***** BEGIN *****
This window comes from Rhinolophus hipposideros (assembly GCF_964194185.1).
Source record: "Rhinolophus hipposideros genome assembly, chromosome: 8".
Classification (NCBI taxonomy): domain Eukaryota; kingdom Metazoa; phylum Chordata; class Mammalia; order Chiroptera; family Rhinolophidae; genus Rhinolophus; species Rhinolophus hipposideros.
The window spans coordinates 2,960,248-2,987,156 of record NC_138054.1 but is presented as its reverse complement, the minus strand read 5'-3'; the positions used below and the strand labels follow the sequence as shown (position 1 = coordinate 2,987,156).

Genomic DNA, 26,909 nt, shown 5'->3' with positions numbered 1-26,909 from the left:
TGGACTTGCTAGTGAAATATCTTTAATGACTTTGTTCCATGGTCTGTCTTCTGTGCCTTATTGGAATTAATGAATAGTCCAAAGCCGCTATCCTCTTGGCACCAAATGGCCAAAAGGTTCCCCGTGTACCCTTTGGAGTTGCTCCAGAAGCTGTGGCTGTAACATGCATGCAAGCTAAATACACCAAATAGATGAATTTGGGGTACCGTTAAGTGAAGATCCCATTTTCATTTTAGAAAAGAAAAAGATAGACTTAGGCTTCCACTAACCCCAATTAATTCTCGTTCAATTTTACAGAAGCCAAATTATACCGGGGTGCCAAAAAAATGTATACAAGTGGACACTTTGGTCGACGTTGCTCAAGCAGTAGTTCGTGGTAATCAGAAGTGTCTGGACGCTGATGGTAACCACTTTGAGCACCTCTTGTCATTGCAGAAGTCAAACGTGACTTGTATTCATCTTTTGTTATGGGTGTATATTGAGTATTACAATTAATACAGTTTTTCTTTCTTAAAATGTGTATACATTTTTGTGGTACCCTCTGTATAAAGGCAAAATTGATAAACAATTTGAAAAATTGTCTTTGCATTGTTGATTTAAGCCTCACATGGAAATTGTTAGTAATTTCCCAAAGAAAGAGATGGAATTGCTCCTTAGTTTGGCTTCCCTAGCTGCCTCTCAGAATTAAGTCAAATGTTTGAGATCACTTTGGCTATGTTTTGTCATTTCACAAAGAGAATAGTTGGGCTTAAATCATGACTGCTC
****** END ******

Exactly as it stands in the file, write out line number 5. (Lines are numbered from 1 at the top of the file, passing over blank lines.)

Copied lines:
Genomic DNA, 26,909 nt, shown 5'->3' with positions numbered 1-26,909 from the left: